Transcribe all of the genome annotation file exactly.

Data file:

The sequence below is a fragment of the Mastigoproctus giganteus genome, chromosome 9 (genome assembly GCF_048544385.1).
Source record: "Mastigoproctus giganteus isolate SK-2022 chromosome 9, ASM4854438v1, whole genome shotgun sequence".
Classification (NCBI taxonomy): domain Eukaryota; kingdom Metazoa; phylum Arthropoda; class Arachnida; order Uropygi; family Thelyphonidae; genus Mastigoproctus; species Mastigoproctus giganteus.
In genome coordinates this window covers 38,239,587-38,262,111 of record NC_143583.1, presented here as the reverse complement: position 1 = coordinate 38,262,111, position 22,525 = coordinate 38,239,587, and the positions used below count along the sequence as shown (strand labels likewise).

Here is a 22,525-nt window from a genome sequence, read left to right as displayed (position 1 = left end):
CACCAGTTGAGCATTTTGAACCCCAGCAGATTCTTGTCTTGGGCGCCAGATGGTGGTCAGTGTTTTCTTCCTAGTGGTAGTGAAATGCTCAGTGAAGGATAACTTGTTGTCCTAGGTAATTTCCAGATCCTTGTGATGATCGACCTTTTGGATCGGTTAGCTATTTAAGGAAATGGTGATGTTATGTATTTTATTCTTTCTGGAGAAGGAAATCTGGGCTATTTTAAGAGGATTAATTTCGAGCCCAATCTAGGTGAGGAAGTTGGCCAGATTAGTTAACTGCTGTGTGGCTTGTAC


The sequence below is a fragment of the Mastigoproctus giganteus genome, chromosome 9 (genome assembly GCF_048544385.1).
Source record: "Mastigoproctus giganteus isolate SK-2022 chromosome 9, ASM4854438v1, whole genome shotgun sequence".
Classification (NCBI taxonomy): domain Eukaryota; kingdom Metazoa; phylum Arthropoda; class Arachnida; order Uropygi; family Thelyphonidae; genus Mastigoproctus; species Mastigoproctus giganteus.
In genome coordinates this window covers 38,239,587-38,262,111 of record NC_143583.1, presented here as the reverse complement: position 1 = coordinate 38,262,111, position 22,525 = coordinate 38,239,587, and the positions used below count along the sequence as shown (strand labels likewise).

Here is a 22,525-nt window from a genome sequence, read left to right as displayed (position 1 = left end):
CACCAGTTGAGCATTTTGAACCCCAGCAGATTCTTGTCTTGGGCGCCAGATGGTGGTCAGTGTTTTCTTCCTAGTGGTAGTGAAATGCTCAGTGAAGGATAACTTGTTGTCCTAGGTAATTTCCAGATCCTTGTGATGATCGACCTTTTGGATCGGTTAGCTATTTAAGGAAATGGTGATGTTATGTATTTTATTCTTTCTGGAGAAGGAAATCTGGGCTATTTTAAGAGGATTAATTTCGAGCCCAATCTAGGTGAGGAAGTTGGCCAGATTAGTTAACTGCTGTGTGGCTTGTAC